Wise words about the hoof and sole. Copied from Pete Ramey, www.hoofrehab.com
“These days I have traded in my metal shoes for state of the art hoof boots, and I have learned the awesome power in allowing the “off season barefoot healing period” to extend throughout the horse’s life. I have gone full circle and become one of the loudest voices to “trust the sole”. I’m not alone; thankfully the whole farrier world is shifting in that direction. Is this the “fad” for the 2000’s? No, it is an important, basic fundamental of hoof care that the scientific farrier community just forgot for a while.
Let’s take it all a step further. In my book (Making Natural Hoof Care Work For You) I taught the typical hoof balancing methods practiced by most farriers with a footnote added that said I felt that this “cosmetic” balancing was wrong, but wasn’t quite ready to talk about it. After four years of constant experimentation since writing that, I am ready now. I now am convinced that the “little bit of sole” I would have had you to remove to achieve balance, is a direct violation of everything the horse is trying to do to protect himself and optimize performance.
The problem with traditional thoughts on hoof balance is that we are programmed to set horses up to be in balance while standing square on concrete. Few horses are asked to perform while standing square on concrete and I have never seen a horse limp or get injured while standing square on concrete either. If left to its own devices on, a horse will not stand square at all, but cock to one side and rest one foot at a time, just as you would. So what is the significance of balancing horses this way? I say none.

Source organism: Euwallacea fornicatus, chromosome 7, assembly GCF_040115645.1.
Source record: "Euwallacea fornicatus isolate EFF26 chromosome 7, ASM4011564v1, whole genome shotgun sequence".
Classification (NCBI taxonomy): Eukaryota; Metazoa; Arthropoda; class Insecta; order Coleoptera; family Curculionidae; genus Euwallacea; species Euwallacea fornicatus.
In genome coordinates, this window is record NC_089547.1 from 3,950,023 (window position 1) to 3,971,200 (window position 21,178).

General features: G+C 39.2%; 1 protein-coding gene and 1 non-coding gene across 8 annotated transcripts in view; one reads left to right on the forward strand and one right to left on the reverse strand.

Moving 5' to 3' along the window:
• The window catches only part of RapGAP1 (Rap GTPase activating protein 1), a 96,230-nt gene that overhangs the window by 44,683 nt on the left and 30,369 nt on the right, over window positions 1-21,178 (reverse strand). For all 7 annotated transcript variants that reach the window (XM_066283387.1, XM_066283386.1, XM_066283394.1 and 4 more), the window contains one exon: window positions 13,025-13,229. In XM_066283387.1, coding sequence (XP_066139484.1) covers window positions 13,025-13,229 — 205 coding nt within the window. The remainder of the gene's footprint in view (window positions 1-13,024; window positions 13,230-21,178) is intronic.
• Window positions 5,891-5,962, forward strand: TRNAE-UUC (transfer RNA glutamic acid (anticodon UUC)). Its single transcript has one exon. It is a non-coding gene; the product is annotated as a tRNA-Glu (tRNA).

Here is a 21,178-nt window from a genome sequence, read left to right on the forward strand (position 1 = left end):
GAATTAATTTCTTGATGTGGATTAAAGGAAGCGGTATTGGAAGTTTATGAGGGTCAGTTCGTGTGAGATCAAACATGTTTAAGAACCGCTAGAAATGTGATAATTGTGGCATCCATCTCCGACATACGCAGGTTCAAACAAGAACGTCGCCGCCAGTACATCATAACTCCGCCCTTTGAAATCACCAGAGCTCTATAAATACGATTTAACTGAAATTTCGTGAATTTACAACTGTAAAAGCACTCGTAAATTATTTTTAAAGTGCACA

Like with most things, I came to this backwards. I started deeply studying the way horses move and wondering how I could make things better for each horse in my care. One of the most dramatic “for instances” is a horse that is worked extensively at the trot on a hard track or road. When a horse trots the hooves fly inward and land under his center of gravity. The footprints look like a tightrope walker. This is normal, natural, and efficient. As I observed this movement, I also noticed that the outside heel on a “cosmetically balanced” hoof lands first and that after this impact the hoof slams inward as the other heel is driven to the ground, snapping the fetlock and pastern joints. Knowing how destructive this could be, I decided I should experiment with lowering the outside of the hoof so that it could land in a more balanced way while the horse was performing the hardest work asked of it. Very quickly, in case after case, I found that the live sole plane was already begging for it. I didn’t have to invade the sole or leave anything higher than the sole to achieve this “balance for work”. In fact, these were the very hooves I would have previously had to invade the sole a bit to achieve cosmetic balance. I noticed this in case after case and it slowly became obvious that the sole could usually be trusted for optimum heel balance and toe balance as well.”